Supposedly the core of the app’s functionality comes from group calendaring, something I don’t really use. The interface shows many options for group vs local notes, which would be useful to keep colleagues away from your secret agenda for next week’s staff meeting, or your girl friend clueless about the surprise anniversary diner you are planning for her. If I used group calendaring extensively these would be very valuable features.

But for all its group functionality the application has a very clunky design, it is not as attractive as the slick interface of iCal, (the colors are not quite right, the fonts look cheep and ill sized, the faux 3M stickie note is annoyingly in the way all the time…) and it does not address the major deficiencies of iCal for the single user, which is additional calendar views.

Missing from iCal is a rolling 4 week view, which you can understand best when trying to schedule items at the end of one month and the beginning of another. Also missing is a two, three, or more day view, that allows for user defined groupings of days. Both these features have been standard on Outlook and Thunderbird for years (even on Lotus Notes for gosh sakes), and are practically required for paper based systems. BusyCal only has the standard iCal views plus a two week at a time view that because of the design issues noted above, is almost unusable.

The other view that is missing in all calendar apps, except for paper ones, is a year at a glance view. Why there is not one that works on a Mac is just amazing. With all this computing power at hand it really is time to have a system that is better designed than it’s analogue predecessor.

So I’ll watch BusyCal develop, but without enhancements to its graphics or the addition of new views I’m afraid the price tag, at $40, is a bit high.

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The Right March on Washington

When I was young, civil disobedience was the tool of choice of the left. The anti-war movement, the environmentalists, the riots in Chicago during the DNC, the freedom rides, the Weathermen, the March on Washington, the SDS, sit-in’s, teach in’s, love in’s…

These protests were so prevalent that they became romanticized. Years later otherwise establishment, middle aged people nostalgically donned tie-die shirts and multi-colored love beads as if they really had been at the rally, had actually been there to dare the fire hoses.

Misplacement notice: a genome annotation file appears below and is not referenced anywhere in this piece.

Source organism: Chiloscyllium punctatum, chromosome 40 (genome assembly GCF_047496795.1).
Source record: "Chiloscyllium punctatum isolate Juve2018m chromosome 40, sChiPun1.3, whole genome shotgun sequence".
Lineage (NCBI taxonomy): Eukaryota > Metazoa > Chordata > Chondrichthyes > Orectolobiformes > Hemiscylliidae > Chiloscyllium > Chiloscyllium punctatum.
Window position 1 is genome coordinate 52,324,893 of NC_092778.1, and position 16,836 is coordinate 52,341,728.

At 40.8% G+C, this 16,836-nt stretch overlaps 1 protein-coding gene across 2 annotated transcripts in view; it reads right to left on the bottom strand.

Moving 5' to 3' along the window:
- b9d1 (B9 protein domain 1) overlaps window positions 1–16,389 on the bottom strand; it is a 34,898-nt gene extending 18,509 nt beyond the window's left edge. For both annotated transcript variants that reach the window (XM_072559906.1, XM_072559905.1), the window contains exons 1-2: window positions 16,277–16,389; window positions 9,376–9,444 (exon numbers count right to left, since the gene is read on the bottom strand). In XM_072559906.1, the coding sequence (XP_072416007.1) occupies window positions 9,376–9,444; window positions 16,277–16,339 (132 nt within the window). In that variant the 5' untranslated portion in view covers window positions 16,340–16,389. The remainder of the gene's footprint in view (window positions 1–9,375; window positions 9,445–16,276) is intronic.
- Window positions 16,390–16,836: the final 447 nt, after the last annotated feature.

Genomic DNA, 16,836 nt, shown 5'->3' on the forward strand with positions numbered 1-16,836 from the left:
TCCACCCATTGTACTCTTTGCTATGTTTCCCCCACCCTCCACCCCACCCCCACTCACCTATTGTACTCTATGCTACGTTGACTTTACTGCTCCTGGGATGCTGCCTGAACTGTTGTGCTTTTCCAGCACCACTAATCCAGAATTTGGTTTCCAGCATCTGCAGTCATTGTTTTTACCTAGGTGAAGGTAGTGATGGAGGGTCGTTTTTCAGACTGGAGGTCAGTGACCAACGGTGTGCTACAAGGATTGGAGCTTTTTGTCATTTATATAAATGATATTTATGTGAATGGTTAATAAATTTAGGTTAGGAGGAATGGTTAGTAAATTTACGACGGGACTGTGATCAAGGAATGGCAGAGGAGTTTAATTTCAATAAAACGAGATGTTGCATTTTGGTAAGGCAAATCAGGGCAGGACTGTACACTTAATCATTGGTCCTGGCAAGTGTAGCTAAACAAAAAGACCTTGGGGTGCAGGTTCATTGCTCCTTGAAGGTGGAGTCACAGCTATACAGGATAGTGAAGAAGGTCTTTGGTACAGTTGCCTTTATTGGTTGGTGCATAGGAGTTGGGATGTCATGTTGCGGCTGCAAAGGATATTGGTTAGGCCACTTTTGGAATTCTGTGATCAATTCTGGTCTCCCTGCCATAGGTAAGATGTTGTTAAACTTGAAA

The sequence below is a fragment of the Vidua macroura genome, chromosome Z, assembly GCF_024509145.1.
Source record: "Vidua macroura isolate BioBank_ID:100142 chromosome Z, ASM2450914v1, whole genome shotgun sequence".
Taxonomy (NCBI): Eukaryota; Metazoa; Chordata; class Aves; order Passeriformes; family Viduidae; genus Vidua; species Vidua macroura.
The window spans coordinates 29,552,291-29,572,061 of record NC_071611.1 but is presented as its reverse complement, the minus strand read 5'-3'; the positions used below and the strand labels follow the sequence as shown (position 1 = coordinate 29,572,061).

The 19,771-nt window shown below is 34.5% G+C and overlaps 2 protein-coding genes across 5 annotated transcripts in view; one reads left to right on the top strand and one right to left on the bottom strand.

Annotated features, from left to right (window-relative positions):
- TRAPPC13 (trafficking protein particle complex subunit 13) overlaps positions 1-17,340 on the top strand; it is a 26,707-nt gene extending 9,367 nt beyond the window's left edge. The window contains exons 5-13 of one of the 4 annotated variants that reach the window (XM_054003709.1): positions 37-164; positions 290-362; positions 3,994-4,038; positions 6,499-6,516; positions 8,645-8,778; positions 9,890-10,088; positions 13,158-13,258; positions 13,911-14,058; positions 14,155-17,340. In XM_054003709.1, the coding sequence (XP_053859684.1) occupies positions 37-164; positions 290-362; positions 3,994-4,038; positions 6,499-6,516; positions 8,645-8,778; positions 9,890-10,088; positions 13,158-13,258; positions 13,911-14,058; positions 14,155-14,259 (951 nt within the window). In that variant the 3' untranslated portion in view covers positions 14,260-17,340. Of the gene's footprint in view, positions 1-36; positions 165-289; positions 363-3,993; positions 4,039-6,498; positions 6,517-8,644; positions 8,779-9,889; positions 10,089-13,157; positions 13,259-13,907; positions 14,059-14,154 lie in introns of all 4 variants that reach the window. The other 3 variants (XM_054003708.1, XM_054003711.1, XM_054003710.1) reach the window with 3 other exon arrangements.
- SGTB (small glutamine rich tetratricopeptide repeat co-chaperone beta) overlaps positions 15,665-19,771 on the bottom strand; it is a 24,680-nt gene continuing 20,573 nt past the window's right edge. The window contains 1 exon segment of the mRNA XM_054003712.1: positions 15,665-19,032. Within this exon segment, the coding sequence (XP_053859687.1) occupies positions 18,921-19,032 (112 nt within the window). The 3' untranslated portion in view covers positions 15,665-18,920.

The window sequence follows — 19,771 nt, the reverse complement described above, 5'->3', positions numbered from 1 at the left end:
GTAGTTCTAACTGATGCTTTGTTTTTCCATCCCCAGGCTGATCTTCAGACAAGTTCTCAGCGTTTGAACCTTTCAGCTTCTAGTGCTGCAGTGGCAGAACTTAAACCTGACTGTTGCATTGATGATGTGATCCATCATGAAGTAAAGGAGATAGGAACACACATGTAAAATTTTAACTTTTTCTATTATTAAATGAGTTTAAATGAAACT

The romanticism became institutionalized. When I was in college a once radical, then tenured, professor chided us for not being more active in our dealings with the university administration. “If we didn’t like what they said,” Dr. G told us, “if they didn’t give us what we wanted, we’d get our guitars and some cheep wine and move in, take over the president’s office…you should too. I’ll show you how…” That was the left. This was their stock in trade. Act up, make noise, stop the system from functioning.

So seeing the right wing now use these same tactics (without the bombing and violence that peppered the activism on the left) must be bitter sweet for ex-activist Barack Obama. Democracy givith and democracy taketh away.

This August was an uproar of popular discontent for every Congressman brave enough to have a town hall (”Scared to death” the New York Times described congressmen returning to Washington) and today busses arrived from all over the country to unload a new kind of protester to the Capital Lawn – protesters from the right

It’s funny because the right is not really comfortable with the tactics of Gandhi yet. They stand stiffly, wear pastels and khakis. Their signs have none of the humor of the old 1960’s banners. They look like they are going to overheat in the sun, and no one burns their bras or even takes off their cloths. Someone needs to clue them into the guitar thing.

But the crowds are large and growing, and in an internet era they have an organizational advantage that their leftist predecessor could only dream about.

As odd as the American right looks “on the march” it is clear that the Obama administration is turning into the greatest instigator of conservative activism in, well, forever. No one took to the streets against Jimmy Carter, there were no marches on Washington in support of Reagan. But this administration has become the catalyst for discontent against federal monarchism; against the vast self perpetuating bureaucracies whose expansions are at the center of the current national debates.